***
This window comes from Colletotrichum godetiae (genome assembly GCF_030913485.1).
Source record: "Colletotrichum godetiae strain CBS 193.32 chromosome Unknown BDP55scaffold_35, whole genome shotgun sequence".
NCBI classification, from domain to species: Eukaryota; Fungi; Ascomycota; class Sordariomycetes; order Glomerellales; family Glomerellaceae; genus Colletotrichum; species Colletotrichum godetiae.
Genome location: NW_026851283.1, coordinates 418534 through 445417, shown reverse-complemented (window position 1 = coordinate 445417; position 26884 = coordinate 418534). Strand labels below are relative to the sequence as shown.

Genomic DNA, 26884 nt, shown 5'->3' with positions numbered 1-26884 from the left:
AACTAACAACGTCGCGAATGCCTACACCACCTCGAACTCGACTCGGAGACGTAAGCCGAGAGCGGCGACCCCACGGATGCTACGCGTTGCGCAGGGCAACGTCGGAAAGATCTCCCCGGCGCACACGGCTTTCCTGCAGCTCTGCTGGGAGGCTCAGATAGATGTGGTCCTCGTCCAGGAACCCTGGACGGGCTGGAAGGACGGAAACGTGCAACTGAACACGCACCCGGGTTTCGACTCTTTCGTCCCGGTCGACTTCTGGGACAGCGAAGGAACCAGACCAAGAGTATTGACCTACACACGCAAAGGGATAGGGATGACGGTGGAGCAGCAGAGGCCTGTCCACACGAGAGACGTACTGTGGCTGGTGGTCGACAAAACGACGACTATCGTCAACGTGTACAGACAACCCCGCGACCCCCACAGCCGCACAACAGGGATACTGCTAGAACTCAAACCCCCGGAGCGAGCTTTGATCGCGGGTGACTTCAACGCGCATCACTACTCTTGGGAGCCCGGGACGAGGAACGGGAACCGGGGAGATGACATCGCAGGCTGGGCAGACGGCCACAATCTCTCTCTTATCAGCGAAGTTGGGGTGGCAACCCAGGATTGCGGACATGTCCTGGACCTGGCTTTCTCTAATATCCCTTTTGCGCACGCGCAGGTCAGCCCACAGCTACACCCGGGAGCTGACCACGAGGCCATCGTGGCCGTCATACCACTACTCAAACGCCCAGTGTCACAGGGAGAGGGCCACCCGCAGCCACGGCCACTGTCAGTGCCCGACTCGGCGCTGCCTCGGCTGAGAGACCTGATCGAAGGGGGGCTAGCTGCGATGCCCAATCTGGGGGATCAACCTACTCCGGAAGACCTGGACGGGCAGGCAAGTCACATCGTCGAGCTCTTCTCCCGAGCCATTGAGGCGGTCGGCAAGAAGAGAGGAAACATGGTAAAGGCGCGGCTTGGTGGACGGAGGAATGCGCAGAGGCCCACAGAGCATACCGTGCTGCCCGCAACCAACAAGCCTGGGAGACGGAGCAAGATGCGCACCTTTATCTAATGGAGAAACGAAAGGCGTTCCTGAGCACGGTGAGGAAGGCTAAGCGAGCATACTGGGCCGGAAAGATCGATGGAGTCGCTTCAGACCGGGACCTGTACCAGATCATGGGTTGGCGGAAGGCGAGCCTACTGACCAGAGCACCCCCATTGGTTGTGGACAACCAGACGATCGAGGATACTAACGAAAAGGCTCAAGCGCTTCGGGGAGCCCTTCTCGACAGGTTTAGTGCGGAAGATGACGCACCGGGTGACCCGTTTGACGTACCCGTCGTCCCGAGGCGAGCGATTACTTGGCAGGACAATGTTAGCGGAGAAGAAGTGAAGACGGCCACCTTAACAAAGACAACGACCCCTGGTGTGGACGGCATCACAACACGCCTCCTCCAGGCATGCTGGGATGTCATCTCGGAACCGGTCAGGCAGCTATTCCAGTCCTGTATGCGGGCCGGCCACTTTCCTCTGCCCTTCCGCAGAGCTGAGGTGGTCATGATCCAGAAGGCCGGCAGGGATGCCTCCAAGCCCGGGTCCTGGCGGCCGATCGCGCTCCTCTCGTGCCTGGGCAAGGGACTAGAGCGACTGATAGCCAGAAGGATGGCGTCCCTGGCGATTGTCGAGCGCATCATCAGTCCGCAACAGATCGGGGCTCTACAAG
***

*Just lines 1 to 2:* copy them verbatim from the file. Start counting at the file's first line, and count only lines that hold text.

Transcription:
This window comes from Colletotrichum godetiae (genome assembly GCF_030913485.1).
Source record: "Colletotrichum godetiae strain CBS 193.32 chromosome Unknown BDP55scaffold_35, whole genome shotgun sequence".